Administration for Children and Families
OF HEALTH AND HUMAN SERVICES
1. Log No. ACF-IM-HS-09-08
2. Issuance Date: 10/27/2009
3. Originating Office: Office of Head Start
4. Key Words: Influenza
TO: All Head Start and Early Head Start Grantees
SUBJECT: Influenza Preparedness
The purpose of this Information Memorandum is to provide Early Head Start and Head Start agencies with an approach to implementing the recommendations of the CDC Guidance on Helping Child Care and Early Childhood Programs Respond to Influenza during the 2009-2010 Influenza Season. In addition to this guidance from CDC, additional resources are provided at the end of this Information Memorandum to assist programs during the 2009-2010 influenza season.
Early Head Start and Head Start grantee and delegate agencies serve children and families who are identified as having a higher risk for complications as a result of seasonal influenza and the 2009 novel H1N1 flu virus. In order to assist the communities that you serve, Head Start agencies should focus on three basic elements to incorporate the CDC’s guidance:
- Know your partners.
- Know your organization.
- Know your community medical resources.
Know Your Partners
Identify and communicate clearly to your staff, parents, and partners the sources of authoritative up-to-date information, guidance, and resources that are used by your agency to develop and guide decision-making about your agency’s response to influenza.
- U.S. Department of Health and Human Services – Flu.gov
- Centers for Disease Control and Prevention
- Administration for Children and Families/Office of Head Start
- State/Territorial Health Department
- local public health authorities
- local clinical and social services safety-net providers
Know Your Organization
Review and revise (when necessary, based upon the most recent guidance) your policies, procedures and practices for:
- exclusion and return to care for children;
- daily health checks;
- illness and return to work for volunteers and staff;
- infection prevention and control (hand washing, respiratory etiquette, cleaning and disinfecting surfaces, provision for isolation of ill children or staff while awaiting transport out of the child-care setting);
- support of early childhood education experiences during circumstances of temporary modification or restriction of program options (such as coverage of staff absences by substitutes with appropriate background checks; reorganization of classes into smaller groups of children (per CDC Guidance); educational materials for home use in the event of center closures); and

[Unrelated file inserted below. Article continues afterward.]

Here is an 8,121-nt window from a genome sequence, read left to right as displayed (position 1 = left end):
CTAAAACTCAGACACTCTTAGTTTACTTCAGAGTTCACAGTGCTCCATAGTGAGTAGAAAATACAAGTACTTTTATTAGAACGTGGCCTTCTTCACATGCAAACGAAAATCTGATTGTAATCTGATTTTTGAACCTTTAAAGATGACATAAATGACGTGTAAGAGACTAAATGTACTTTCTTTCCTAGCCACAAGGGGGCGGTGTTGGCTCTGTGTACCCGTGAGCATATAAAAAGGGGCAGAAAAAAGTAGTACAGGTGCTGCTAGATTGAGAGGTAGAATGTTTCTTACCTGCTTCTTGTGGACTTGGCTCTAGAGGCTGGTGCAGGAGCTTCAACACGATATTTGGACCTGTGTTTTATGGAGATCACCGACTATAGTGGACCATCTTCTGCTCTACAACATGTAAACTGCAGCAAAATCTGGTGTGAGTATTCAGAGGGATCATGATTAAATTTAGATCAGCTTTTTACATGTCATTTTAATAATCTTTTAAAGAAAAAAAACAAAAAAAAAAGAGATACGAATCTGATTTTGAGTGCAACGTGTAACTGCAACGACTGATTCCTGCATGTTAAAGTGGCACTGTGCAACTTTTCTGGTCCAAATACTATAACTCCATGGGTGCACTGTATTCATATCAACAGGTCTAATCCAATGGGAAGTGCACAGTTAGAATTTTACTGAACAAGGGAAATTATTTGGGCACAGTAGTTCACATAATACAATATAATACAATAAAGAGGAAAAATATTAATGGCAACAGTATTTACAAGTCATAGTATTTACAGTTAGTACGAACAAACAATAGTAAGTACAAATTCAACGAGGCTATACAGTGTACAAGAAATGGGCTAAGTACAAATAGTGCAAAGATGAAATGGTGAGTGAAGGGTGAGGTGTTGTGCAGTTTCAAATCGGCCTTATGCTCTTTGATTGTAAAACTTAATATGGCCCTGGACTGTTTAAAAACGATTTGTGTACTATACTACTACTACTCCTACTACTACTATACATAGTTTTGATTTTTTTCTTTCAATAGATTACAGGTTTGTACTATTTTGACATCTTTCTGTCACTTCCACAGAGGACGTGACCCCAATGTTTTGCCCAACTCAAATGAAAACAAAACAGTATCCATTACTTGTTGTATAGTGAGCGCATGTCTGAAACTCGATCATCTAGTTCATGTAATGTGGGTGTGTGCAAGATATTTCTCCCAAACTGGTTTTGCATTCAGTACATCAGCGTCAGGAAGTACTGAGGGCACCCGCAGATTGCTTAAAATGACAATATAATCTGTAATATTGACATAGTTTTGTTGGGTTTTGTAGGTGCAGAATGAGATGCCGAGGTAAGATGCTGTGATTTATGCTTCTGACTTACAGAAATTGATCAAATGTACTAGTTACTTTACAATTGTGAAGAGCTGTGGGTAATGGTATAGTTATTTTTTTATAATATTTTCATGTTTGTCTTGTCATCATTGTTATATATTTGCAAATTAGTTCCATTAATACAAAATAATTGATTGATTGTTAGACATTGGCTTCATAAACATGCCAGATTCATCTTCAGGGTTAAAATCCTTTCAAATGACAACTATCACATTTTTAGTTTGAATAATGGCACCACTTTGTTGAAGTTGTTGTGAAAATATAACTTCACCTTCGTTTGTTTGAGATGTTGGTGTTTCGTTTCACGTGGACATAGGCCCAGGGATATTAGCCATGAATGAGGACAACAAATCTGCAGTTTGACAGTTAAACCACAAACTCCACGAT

- family support during prolonged closure of centers.
Know Your Community Medical Resources
- Determine that each enrolled child has an ongoing source of continuous, accessible care (including that they have retained their enrollment in health care coverage);
- Verify that each child with a known high-risk health condition has ongoing contact with primary care and specialty providers.
- Verify that each child is up-to-date on all required immunizations.
- Determine that each family of a child identified with a high-risk health condition (such as asthma, diabetes, epilepsy and other conditions as described in the CDC Guidance) has enough medication, supplies, and necessary equipment to last under conditions of restriction or closure of center-based programs or if there is a recommendation from public health authorities or the child’s health care provider that the child or family avoid travel outside of the home except as needed to seek medical attention.
- Review each child’s health care instructions such as an Asthma Action Plan, instructions for the management of diabetes or epilepsy (seizures), medications, supplies, and staff competency for care to be provided by staff within the program.
- Encourage parents and guardians of high-risk children to discuss the
following with their health care provider:
- instructions regarding temporarily removing the child from the child care setting; and
- instructions for how and when parents should contact their child’s health care provider for evaluation of the child’s medical needs, including the need to take antiviral medications and for other concerns.
- Encourage the vaccination of children, parents, and staff as recommended by the CDC.
Technical Report for State and Local Public Health Officials and Child Care and Early Childhood Providers on CDC Guidance on Helping Child Care and Early Childhood Programs Respond to Influenza during the 2009–2010 Influenza Season
Pandemic Flu Information on the ECLKC
Emergency Preparedness on the ECLKC
Please direct any questions on this important matter to your OHS Regional Office.
/Yvette Sanchez Fuentes/
Yvette Sanchez Fuentes
Office of Head Start
See PDF Version:
Influenza Preparedness [PDF, 44KB]
Influenza Preparedness. ACF-IM-HS-09-08. HHS/ACF/OHS. 2009. English.
This is a Historical Document.
- IM 09-09 Head Start Emergency Preparedness Manual
- IM 09-08 Influenza Preparedness
- IM 09-07 Centers of Excellence in Early Childhood
- IM 09-06 Safety of Children
- IM 09-05 Accessing Professional Medical and Dental Services
- IM 09-04 Services to Pregnant Women Participating in Early Head Start
- IM 09-02 The 2009 Family Income Guidelines